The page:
ravello ’23 villeggiatura

a return trip to ravello, italy in 2023 is now confirmed, with stops also in frankfurt, germany and zürich, switzerland. after a short visit to ravello in 2022, this time, we want to do it right, at our pace, following our slow travel principles…our villeggiatura (see below). what follows are some ongoing research and historical notes, our plans, and other resources. ultimately, this post will become my photo essay of this journey…

  • palazzo avino – our hotel (and their beach club)
  • villa rufolo – we had a chance to view the exterior of this place, but did not have the time to explore the whole grounds. tops on our ’23 list. this is also where the wagner music festival takes place.
  • hang/lunch in the piazza centrale
  • visit the duomo di ravello, which dates to 1068
  • hotel villa cimbrone (including the Terrace of Infinity)
  • villa la rondinaia (gore vidal’s former villa)
  • scala, a town situated just north of ravello
  • the coral museum
  • il flauto di pan at villa cimbrone
  • rossellinis
  • bar san domingo
  • trattoria pizzeria cumpa cosimo
  • pasticceria sal de riso (for our sidetrip to minori)

One doesn’t come to Italy for niceness…one comes for life.

E.M. Forster

entrance to villa rufolo – i took this photo in ’22

It’s impossible to overstate the allure of the Amalfi Coast. It’s romantic, old-world yet low-key, and rife with color and folklore.

Coco Chan


“You may have the universe if I may have Italy.”

Giuseppe Verdi
I don’t think our dates will align with the music festival, but want to hit this someday…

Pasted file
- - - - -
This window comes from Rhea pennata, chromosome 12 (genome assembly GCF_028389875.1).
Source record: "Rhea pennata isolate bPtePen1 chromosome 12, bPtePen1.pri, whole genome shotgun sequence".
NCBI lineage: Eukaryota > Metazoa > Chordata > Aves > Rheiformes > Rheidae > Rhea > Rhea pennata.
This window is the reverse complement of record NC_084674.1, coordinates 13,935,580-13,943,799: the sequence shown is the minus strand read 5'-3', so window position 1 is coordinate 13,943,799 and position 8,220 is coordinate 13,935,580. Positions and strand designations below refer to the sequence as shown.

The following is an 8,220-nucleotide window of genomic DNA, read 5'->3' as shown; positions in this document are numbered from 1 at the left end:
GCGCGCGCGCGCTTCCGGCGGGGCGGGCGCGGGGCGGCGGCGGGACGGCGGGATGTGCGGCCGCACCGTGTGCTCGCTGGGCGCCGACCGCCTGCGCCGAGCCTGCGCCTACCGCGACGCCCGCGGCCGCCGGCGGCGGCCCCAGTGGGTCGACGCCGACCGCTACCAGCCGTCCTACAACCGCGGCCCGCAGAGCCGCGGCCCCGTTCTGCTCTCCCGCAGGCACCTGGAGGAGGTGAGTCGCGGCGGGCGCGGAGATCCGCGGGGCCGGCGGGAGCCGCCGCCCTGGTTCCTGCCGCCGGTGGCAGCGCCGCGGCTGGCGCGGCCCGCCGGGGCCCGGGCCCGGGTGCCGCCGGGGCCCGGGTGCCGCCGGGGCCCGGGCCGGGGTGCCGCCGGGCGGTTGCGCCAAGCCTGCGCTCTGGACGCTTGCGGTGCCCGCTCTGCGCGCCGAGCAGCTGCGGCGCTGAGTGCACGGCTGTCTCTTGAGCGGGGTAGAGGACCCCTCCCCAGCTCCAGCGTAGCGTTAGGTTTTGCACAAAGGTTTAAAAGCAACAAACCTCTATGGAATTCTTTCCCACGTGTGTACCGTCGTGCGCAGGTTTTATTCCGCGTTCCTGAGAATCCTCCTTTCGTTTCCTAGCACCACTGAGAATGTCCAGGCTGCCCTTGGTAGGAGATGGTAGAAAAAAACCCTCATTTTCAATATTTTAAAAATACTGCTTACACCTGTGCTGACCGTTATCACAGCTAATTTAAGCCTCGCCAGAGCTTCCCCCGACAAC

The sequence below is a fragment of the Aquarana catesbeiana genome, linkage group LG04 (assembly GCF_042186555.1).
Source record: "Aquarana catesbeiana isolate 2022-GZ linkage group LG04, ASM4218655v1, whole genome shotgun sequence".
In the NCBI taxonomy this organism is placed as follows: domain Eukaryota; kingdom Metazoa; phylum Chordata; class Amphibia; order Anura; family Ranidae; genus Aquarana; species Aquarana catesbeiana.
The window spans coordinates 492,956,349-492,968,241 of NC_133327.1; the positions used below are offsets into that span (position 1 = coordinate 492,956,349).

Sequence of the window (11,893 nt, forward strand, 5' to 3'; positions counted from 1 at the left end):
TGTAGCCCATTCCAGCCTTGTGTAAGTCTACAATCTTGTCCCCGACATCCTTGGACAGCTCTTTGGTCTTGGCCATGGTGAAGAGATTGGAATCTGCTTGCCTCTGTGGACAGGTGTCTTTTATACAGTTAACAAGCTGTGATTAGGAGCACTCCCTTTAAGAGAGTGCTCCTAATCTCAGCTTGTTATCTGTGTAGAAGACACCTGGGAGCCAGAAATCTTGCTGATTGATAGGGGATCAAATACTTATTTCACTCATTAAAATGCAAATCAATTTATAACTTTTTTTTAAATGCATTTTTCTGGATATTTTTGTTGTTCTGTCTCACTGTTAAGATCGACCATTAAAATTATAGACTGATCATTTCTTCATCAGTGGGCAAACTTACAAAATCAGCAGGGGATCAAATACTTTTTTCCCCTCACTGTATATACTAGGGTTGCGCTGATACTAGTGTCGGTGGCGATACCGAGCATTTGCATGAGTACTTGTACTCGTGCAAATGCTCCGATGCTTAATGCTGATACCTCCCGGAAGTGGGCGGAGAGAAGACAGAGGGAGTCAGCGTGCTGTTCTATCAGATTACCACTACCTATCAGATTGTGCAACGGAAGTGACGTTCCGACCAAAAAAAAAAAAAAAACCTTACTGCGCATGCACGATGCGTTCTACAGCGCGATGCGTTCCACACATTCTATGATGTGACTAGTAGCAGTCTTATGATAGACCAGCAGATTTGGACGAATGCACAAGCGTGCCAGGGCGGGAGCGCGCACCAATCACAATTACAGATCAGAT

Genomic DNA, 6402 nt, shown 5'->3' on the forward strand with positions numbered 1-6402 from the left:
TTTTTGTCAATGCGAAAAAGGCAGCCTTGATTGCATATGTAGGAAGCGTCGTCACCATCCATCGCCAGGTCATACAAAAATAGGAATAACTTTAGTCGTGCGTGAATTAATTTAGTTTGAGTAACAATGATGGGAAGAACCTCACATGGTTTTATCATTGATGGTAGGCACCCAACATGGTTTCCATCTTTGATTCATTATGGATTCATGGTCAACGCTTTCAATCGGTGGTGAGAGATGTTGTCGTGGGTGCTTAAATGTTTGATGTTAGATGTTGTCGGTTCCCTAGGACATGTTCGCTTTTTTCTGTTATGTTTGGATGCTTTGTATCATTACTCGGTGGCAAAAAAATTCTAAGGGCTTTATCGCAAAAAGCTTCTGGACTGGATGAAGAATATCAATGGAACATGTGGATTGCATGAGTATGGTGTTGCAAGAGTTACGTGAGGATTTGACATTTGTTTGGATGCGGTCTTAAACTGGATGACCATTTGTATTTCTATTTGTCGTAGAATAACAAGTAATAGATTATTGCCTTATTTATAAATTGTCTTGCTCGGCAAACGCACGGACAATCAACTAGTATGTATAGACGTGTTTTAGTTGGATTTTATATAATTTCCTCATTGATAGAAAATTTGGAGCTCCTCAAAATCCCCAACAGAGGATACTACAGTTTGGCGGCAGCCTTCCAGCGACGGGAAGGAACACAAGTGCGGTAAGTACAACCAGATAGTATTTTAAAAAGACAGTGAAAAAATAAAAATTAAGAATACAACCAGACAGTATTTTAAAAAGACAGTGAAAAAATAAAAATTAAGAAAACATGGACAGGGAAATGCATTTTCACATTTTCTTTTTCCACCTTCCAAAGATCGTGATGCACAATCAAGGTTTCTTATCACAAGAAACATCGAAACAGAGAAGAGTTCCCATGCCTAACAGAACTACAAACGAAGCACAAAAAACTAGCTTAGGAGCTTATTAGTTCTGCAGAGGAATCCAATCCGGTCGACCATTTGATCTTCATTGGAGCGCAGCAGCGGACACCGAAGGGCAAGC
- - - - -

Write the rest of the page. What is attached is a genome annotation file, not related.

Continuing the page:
i took this photo in ’22 – when we walking towards the piazza centrale

This place is my capriccio, my self-indulgent whim.

Giovanni Russo

villeggiatura (definition) – an intrinsic italian concept, referring to a prolonged stay in a single place. it means taking your time, a luxury in today’s hectic world. it means immersing yourself in a calm, slow-paced environment without the constraint of time – spending days or weeks in a state of reverie, letting your mind wander, allowing yourself moments of pure contemplation. it means a platform for mental and physical regeneration, a beautiful catharsis. villeggiatura means meditating in a place of your choice, a place that is an extension of yourself, a reflection of your inner being. it means a sense of belonging that can come only from an extended stay. it requires an intense communion with the place, the discovery of its customs and behaviors, and an understanding of its unique rhythms. (notes: from VILLEGGIATURA, published by assouline)

HISTORICAL NOTES (from wikipedia)

Ravello was founded in the 5th century as a shelter place against the barbarian invasions which marked the end of the Western Roman Empire.

In the 9th century Ravello was an important town of the maritime Republic of Amalfi.

It was a producer of wool from its surrounding country that was dyed in the town and an important trading power in the Mediterranean between 839 and around 1200.

In 1086, at the request of the Italo-Norman count Roger Borsa, who wished to create a counterweight to the powerful Duchy of Amalfi, Pope Victor III made Ravello the seat of a diocese immediately subject to the Holy See, with territory split off from that of the archdiocese of Amalfi. Early on, the bishops of Ravello all came from patrician families of the city, showing the church’s municipalized character.

In the 12th century, Ravello had some 25,000 inhabitants, and it retains a number of palazzi of the mercantile nobility, the Rufolo, d’Aflitto, Confalone, and Della Marra.

In 1137, after a first failed attack two years before, the Duchy was destroyed by the Republic of Pisa. After this, a demographic and economic decline set in, and much of its population moved to Naples and its surroundings in the Kingdom of Naples.

In 1944 during WWII, the king of Italy lived in Ravello -at the “Palazzo Priscopio”- while waiting to go back to Rome.

Just outside of Salerno, having left the coast behind us, we reached Ravello. There, the most pungent air, the seduction of the rocks pocked with grottoes and chock full of surprises, the deep and abiding mystery of the cliffs, shored up my strength and my joy, daring me on with new impulses.

André Gide